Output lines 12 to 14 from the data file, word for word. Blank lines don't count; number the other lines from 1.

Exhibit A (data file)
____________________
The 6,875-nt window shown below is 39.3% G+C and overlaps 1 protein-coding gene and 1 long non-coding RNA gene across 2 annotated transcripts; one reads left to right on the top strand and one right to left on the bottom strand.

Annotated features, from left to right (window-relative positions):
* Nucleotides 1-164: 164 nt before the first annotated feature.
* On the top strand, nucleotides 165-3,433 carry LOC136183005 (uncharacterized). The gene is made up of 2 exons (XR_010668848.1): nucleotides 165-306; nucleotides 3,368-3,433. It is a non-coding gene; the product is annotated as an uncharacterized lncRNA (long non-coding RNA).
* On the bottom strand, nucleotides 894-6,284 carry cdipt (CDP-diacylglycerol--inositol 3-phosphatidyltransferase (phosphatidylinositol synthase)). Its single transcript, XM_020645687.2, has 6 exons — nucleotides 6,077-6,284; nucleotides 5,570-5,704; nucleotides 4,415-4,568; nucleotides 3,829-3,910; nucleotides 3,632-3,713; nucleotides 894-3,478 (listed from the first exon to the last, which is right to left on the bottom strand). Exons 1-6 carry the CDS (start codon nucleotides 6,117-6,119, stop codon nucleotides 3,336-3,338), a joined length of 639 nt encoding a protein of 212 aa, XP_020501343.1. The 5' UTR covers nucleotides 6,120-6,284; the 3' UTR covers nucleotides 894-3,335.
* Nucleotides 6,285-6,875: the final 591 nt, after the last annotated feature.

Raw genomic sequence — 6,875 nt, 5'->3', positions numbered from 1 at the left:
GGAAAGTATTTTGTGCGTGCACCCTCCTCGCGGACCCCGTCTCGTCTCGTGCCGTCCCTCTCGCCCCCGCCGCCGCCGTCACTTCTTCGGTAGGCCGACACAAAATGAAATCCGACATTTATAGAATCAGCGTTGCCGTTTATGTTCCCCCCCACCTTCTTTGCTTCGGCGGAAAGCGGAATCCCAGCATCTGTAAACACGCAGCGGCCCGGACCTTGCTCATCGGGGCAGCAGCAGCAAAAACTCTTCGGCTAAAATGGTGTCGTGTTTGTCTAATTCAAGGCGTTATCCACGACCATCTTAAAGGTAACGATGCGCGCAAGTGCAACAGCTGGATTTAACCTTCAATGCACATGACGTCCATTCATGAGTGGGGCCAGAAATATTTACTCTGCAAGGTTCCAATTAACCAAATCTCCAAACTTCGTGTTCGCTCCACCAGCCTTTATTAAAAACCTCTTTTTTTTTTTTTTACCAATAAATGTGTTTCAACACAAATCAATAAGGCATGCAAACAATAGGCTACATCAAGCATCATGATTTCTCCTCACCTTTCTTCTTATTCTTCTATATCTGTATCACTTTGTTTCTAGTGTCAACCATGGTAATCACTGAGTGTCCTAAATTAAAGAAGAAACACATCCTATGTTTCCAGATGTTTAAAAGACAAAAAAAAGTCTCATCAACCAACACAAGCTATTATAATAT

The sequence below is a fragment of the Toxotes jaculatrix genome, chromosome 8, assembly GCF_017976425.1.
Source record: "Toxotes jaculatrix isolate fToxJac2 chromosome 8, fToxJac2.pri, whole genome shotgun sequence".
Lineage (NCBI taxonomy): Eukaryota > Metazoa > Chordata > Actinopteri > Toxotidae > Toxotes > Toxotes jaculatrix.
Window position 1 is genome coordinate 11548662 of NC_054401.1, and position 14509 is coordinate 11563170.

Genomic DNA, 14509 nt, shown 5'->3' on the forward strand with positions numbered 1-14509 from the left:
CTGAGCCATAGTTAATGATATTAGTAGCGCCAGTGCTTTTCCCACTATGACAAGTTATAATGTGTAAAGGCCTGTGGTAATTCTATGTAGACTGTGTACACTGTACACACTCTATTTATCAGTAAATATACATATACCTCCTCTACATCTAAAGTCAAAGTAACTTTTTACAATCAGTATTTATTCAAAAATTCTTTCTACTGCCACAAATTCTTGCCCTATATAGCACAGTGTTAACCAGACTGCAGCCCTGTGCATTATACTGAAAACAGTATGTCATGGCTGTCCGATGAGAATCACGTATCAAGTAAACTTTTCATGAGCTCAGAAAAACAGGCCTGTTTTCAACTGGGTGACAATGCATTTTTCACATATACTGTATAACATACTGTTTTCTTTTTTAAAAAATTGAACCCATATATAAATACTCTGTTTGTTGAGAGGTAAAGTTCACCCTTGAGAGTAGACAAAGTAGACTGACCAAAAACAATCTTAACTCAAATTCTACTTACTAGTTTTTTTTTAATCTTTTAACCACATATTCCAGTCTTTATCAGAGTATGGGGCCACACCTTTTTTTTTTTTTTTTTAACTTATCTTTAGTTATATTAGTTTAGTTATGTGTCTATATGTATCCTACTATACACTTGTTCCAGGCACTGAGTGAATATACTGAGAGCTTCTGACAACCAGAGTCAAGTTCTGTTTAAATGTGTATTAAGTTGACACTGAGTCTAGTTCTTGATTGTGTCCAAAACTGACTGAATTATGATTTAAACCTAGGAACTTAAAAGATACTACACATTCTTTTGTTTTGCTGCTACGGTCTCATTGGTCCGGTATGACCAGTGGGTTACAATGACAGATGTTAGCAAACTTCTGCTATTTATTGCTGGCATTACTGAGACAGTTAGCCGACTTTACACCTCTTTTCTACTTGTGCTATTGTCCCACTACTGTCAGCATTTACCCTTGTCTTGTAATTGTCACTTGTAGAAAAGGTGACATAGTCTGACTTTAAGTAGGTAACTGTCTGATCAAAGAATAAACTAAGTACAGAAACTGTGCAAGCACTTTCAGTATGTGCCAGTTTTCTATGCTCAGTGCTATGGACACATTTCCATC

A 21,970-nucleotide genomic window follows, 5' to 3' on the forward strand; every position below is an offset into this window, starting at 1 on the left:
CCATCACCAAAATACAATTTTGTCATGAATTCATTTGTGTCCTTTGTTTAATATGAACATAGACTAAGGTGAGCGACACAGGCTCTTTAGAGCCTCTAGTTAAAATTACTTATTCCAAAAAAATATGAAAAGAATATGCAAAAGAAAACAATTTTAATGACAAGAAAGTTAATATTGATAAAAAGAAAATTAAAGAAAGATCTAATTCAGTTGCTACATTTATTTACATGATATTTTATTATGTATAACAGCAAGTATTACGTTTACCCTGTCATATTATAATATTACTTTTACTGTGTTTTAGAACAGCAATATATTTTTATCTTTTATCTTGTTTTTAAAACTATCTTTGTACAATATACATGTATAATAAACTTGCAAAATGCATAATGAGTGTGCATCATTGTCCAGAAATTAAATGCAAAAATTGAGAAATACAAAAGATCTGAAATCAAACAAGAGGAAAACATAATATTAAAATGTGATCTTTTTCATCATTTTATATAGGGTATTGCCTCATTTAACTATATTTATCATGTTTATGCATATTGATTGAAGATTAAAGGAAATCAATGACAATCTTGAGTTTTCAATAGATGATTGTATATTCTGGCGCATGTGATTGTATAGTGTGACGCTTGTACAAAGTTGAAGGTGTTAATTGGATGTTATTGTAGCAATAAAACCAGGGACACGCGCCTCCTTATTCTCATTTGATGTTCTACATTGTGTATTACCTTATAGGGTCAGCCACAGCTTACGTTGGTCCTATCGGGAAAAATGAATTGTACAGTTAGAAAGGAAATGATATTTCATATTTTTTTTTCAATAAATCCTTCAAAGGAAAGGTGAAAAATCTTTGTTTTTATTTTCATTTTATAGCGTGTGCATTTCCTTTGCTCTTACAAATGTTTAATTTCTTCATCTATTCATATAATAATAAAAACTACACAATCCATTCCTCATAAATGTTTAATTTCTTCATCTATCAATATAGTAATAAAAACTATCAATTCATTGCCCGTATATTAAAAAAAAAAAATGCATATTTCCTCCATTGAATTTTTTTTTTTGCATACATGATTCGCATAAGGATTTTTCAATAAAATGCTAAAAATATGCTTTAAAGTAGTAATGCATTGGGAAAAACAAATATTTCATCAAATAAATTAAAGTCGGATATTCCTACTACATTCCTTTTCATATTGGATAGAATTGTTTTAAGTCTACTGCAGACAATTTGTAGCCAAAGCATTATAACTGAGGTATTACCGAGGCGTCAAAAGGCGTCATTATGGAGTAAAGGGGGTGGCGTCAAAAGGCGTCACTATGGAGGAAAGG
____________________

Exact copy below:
Window position 1 is genome coordinate 11548662 of NC_054401.1, and position 14509 is coordinate 11563170.

Genomic DNA, 14509 nt, shown 5'->3' on the forward strand with positions numbered 1-14509 from the left:
CTGAGCCATAGTTAATGATATTAGTAGCGCCAGTGCTTTTCCCACTATGACAAGTTATAATGTGTAAAGGCCTGTGGTAATTCTATGTAGACTGTGTACACTGTACACACTCTATTTATCAGTAAATATACATATACCTCCTCTACATCTAAAGTCAAAGTAACTTTTTACAATCAGTATTTATTCAAAAATTCTTTCTACTGCCACAAATTCTTGCCCTATATAGCACAGTGTTAACCAGACTGCAGCCCTGTGCATTATACTGAAAACAGTATGTCATGGCTGTCCGATGAGAATCACGTATCAAGTAAACTTTTCATGAGCTCAGAAAAACAGGCCTGTTTTCAACTGGGTGACAATGCATTTTTCACATATACTGTATAACATACTGTTTTCTTTTTTAAAAAATTGAACCCATATATAAATACTCTGTTTGTTGAGAGGTAAAGTTCACCCTTGAGAGTAGACAAAGTAGACTGACCAAAAACAATCTTAACTCAAATTCTACTTACTAGTTTTTTTTTAATCTTTTAACCACATATTCCAGTCTTTATCAGAGTATGGGGCCACACCTTTTTTTTTTTTTTTTTAACTTATCTTTAGTTATATTAGTTTAGTTATGTGTCTATATGTATCCTACTATACACTTGTTCCAGGCACTGAGTGAATATACTGAGAGCTTCTGACAACCAGAGTCAAGTTCTGTTTAAATGTGTATTAAGTTGACACTGAGTCTAGTTCTTGATTGTGTCCAAAACTGACTGAATTATGATTTAAACCTAGGAACTTAAAAGATACTACACATTCTTTTGTTTTGCTGCTACGGTCTCATTGGTCCGGTATGACCAGTGGGTTACAATGACAGATGTTAGCAAACTTCTGCTATTTATTGCTGGCATTACTGAGACAGTTAGCCGACTTTACACCTCTTTTCTACTTGTGCTATTGTCCCACTACTGTCAGCATTTACCCTTGTCTTGTAATTGTCACTTGTAGAAAAGGTGACATAGTCTGACTTTAAGTAGGTAACTGTCTGATCAAAGAATAAACTAAGTACAGAAACTGTGCAAGCACTTTCAGTATGTGCCAGTTTTCTATGCTCAGTGCTATGGACACATTTCCATC